dinoflagellate Noun

    one-celled marine organism that is a major component of plankton.

    ecosystem Noun

    community and interactions of living and nonliving things in an area.

    Encyclopedic Entry: ecosystem
    fecal Adjective

    having to do with excrement.

    food web Noun

    all related food chains in an ecosystem. Also called a food cycle.

    Encyclopedic Entry: food web
    fungi Plural Noun

    (singular: fungus) organisms that survive by decomposing and absorbing nutrients in organic material such as soil or dead organisms.

    inorganic Adjective

    composed of material that is not living, and never was, such as rock.

    krill Noun

    small marine crustacean, similar to shrimp.

    marine Adjective

    having to do with the ocean.

    marine snow Noun

    continuous fall of organic and inorganic particles (including the remains of marine organisms, fecal matter, shells, and sand) from the upper layers of the water column to the seafloor.

    microscopic Adjective

    very small.

    nutrient Noun

    substance an organism needs for energy, growth, and life.

    Encyclopedic Entry: nutrient
    organic Adjective

    composed of living or once-living material.

    photosynthesis Noun

    process by which plants turn water, sunlight, and carbon dioxide into water, oxygen, and simple sugars.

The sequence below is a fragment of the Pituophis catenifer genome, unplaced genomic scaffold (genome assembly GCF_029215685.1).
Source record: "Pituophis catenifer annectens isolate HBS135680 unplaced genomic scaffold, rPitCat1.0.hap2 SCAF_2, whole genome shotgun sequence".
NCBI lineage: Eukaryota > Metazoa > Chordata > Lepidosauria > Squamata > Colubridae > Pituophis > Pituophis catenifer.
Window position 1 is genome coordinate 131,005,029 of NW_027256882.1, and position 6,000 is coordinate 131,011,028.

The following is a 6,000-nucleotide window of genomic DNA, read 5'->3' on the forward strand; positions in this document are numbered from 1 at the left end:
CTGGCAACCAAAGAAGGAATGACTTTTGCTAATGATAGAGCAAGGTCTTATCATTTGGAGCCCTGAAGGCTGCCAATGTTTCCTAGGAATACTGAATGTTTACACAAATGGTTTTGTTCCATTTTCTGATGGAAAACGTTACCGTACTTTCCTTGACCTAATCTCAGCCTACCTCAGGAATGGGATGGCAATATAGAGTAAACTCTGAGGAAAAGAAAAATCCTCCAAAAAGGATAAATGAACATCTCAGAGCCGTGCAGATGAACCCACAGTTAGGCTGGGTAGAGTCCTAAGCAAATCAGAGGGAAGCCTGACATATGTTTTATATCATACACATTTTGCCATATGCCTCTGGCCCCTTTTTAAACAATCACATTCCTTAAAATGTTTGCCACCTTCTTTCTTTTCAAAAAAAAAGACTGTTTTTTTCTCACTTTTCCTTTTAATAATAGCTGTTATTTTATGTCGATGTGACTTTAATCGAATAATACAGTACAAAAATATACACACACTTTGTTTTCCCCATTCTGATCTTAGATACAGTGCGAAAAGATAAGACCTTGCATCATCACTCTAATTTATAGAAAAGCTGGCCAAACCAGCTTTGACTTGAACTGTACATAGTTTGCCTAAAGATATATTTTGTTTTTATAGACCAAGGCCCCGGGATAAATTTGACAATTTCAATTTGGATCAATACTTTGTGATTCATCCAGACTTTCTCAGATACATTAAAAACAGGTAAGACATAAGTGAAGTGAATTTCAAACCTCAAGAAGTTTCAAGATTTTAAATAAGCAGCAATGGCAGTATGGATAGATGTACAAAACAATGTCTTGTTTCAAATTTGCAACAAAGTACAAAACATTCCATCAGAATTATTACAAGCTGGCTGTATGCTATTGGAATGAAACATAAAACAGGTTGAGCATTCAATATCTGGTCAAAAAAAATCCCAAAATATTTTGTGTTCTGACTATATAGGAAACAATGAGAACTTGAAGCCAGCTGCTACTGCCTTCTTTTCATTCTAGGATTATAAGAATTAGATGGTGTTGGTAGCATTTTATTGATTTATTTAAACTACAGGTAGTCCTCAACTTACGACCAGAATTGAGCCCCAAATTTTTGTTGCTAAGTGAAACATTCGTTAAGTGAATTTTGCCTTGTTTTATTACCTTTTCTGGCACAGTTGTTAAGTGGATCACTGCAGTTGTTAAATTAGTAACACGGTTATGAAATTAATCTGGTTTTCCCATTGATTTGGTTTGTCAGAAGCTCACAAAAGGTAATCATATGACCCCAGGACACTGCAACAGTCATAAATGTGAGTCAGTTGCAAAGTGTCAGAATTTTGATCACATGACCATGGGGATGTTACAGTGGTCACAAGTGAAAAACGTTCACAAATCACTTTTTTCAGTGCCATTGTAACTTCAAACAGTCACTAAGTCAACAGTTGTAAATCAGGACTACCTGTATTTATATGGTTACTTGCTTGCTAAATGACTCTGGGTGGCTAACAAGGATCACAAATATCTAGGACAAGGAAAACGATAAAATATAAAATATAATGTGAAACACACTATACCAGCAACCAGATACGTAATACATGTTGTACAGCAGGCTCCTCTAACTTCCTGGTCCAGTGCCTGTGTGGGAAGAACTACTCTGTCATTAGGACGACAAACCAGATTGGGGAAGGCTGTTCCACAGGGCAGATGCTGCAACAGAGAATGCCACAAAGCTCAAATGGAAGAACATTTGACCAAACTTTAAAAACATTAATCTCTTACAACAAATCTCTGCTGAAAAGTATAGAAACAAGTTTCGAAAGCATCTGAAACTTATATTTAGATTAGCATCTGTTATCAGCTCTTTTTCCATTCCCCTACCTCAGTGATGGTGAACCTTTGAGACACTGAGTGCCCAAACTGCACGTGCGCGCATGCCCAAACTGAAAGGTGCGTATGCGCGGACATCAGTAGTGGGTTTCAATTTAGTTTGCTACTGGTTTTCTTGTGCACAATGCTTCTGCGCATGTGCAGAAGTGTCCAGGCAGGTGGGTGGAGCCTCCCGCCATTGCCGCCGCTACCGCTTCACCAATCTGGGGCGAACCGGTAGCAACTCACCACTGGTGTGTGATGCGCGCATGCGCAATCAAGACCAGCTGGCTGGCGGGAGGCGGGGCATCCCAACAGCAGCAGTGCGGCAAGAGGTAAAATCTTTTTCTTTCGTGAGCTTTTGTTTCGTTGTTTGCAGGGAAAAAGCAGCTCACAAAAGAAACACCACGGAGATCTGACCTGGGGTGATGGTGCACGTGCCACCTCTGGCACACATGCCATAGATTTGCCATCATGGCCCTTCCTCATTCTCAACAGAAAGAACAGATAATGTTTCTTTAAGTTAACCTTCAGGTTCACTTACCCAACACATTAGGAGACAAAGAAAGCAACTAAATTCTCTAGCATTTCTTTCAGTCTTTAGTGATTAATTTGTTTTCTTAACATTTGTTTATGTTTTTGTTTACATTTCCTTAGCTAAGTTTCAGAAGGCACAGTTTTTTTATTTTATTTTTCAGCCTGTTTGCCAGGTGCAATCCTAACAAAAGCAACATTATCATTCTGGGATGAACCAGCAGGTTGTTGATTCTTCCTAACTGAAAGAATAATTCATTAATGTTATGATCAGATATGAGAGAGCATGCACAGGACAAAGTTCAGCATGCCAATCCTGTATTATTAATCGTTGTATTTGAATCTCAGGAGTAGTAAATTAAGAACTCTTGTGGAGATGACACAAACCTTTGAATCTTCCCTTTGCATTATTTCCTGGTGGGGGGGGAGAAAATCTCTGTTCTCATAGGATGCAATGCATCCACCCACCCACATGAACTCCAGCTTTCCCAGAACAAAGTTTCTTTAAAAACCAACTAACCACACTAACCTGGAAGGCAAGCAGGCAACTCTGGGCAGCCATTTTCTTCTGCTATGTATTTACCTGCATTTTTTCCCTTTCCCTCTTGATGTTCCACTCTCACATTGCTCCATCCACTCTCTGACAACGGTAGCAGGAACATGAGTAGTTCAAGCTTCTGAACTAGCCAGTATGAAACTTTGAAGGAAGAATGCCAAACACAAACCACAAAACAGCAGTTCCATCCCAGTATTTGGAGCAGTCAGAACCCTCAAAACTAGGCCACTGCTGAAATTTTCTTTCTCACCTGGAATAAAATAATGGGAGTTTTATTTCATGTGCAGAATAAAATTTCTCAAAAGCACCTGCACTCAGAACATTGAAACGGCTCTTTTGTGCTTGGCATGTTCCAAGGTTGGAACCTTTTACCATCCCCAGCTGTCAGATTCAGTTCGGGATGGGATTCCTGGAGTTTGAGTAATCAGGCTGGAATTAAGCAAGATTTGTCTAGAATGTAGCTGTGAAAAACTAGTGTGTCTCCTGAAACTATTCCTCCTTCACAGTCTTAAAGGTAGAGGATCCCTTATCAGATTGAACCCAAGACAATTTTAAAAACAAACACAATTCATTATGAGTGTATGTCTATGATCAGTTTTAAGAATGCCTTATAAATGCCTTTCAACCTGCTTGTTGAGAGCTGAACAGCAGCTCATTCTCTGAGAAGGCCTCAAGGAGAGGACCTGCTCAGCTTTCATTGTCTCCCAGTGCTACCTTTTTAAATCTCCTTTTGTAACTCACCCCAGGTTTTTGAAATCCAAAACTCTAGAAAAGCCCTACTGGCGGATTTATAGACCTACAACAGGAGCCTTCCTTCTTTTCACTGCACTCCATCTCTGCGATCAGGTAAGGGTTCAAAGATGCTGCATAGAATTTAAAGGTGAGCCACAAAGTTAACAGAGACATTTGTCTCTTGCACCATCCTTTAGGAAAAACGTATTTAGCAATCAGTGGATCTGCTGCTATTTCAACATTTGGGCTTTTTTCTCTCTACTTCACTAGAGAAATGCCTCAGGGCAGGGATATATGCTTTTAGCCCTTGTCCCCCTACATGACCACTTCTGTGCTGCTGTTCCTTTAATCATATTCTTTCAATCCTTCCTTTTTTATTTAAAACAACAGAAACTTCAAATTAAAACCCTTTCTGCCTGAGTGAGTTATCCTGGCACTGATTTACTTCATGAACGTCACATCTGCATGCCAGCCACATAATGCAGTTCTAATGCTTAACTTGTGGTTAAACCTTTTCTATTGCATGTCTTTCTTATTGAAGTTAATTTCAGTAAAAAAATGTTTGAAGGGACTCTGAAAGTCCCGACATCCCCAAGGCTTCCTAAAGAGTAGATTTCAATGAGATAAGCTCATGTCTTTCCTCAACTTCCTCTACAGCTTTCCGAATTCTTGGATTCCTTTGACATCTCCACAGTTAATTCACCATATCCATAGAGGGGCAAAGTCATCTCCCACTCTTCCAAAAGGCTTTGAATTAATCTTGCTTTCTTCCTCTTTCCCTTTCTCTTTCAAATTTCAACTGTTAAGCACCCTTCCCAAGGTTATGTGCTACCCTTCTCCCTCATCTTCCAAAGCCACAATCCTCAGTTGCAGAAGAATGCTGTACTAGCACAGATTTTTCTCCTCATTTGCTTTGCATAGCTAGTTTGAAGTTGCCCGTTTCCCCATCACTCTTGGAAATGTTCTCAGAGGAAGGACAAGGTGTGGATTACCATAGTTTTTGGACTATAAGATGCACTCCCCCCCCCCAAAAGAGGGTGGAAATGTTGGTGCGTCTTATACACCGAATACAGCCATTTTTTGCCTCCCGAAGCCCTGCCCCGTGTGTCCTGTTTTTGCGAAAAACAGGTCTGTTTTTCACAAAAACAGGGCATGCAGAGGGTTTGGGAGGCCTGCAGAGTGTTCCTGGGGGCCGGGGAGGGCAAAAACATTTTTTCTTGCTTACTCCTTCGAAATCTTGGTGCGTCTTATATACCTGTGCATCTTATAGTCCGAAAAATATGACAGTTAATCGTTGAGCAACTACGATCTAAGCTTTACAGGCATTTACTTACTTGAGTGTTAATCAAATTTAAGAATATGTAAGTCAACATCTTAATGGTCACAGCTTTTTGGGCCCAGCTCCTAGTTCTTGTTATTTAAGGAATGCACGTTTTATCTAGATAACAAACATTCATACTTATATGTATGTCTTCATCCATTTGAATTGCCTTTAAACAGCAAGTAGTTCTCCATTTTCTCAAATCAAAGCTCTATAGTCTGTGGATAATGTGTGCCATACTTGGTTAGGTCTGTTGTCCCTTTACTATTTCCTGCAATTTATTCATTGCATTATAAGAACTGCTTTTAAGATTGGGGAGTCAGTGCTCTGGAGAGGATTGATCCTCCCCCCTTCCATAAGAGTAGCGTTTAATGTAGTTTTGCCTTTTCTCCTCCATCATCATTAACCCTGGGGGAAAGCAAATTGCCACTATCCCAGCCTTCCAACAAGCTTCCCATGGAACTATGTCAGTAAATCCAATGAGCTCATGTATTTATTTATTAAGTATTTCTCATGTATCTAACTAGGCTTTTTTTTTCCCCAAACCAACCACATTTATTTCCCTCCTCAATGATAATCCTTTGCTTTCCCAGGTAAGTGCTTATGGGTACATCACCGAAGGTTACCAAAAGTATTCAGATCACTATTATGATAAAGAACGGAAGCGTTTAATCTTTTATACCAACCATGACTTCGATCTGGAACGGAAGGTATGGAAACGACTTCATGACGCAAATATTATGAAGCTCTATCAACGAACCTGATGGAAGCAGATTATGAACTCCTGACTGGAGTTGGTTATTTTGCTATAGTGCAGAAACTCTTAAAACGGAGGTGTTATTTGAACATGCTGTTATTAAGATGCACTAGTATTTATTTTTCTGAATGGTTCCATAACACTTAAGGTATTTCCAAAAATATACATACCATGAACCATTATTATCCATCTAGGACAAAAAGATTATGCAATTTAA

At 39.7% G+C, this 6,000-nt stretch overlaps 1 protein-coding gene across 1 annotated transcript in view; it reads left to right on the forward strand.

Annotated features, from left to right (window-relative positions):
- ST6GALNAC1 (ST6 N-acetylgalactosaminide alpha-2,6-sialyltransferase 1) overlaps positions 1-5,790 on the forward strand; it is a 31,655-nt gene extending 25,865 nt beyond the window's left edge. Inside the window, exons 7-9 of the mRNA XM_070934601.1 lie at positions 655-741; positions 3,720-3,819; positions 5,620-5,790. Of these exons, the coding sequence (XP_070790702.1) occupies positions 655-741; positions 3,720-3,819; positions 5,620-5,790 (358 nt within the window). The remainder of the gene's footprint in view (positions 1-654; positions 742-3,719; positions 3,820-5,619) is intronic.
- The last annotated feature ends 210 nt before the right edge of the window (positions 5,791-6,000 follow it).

phytoplankton Noun

    microscopic organism that lives in the ocean and can convert light energy to chemical energy through photosynthesis.

    plankton Plural Noun

    (singular: plankton) microscopic aquatic organisms.

    primary consumer Noun

    organism that eats plants or other autotrophs.

    producer Noun

    organism on the food chain that can produce its own energy and nutrients. Also called an autotroph.

    sampling Noun

    a small part of a group observed and tested to represent the whole group.

    secondary consumer Noun

    organism that eats meat.

    soot Noun

    sticky black particles produced as some fuels, such as coal and wood, are burned. Also called black carbon.

    terrestrial Adjective

    having to do with the Earth or dry land.

    tide Noun

    rise and fall of the ocean's waters, caused by the gravitational pull of the moon and sun.

    Encyclopedic Entry: tide
    water column Noun

    area reaching from the sediment of a body of water to its surface.

    wave Noun

    moving swell on the surface of water.

    zooplankton Plural Noun

    microscopic, heterotrophic organism that lives in the ocean.


This material is based in part upon work supported by the National Science Foundation under Grant No. DRL-1114251. Any opinions, findings, and conclusions or recommendations expressed in this material are those of the author and do not necessarily reflect the views of the National Science Foundation.